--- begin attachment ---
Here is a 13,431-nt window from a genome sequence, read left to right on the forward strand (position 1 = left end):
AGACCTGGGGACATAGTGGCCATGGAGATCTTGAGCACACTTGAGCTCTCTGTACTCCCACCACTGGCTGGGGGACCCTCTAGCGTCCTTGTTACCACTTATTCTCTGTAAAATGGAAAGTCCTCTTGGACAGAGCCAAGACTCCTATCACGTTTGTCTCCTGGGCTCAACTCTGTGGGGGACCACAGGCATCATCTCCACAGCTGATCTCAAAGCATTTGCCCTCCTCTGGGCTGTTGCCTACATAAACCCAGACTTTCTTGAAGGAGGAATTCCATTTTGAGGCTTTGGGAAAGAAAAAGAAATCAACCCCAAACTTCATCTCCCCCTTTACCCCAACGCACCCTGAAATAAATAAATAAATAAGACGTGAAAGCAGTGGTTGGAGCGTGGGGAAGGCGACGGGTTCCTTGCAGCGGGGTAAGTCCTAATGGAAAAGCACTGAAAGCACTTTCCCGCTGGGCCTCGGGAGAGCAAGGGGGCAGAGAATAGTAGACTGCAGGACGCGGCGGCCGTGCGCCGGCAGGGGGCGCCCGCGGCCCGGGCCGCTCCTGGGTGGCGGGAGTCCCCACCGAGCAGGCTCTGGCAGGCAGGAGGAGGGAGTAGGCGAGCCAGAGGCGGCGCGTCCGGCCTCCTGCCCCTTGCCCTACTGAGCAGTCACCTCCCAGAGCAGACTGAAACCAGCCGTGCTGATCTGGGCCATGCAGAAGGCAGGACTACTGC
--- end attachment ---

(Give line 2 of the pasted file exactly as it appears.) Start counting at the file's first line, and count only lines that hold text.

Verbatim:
AGACCTGGGGACATAGTGGCCATGGAGATCTTGAGCACACTTGAGCTCTCTGTACTCCCACCACTGGCTGGGGGACCCTCTAGCGTCCTTGTTACCACTTATTCTCTGTAAAATGGAAAGTCCTCTTGGACAGAGCCAAGACTCCTATCACGTTTGTCTCCTGGGCTCAACTCTGTGGGGGACCACAGGCATCATCTCCACAGCTGATCTCAAAGCATTTGCCCTCCTCTGGGCTGTTGCCTACATAAACCCAGACTTTCTTGAAGGAGGAATTCCATTTTGAGGCTTTGGGAAAGAAAAAGAAATCAACCCCAAACTTCATCTCCCCCTTTACCCCAACGCACCCTGAAATAAATAAATAAATAAGACGTGAAAGCAGTGGTTGGAGCGTGGGGAAGGCGACGGGTTCCTTGCAGCGGGGTAAGTCCTAATGGAAAAGCACTGAAAGCACTTTCCCGCTGGGCCTCGGGAGAGCAAGGGGGCAGAGAATAGTAGACTGCAGGACGCGGCGGCCGTGCGCCGGCAGGGGGCGCCCGCGGCCCGGGCCGCTCCTGGGTGGCGGGAGTCCCCACCGAGCAGGCTCTGGCAGGCAGGAGGAGGGAGTAGGCGAGCCAGAGGCGGCGCGTCCGGCCTCCTGCCCCTTGCCCTACTGAGCAGTCACCTCCCAGAGCAGACTGAAACCAGCCGTGCTGATCTGGGCCATGCAGAAGGCAGGACTACTGC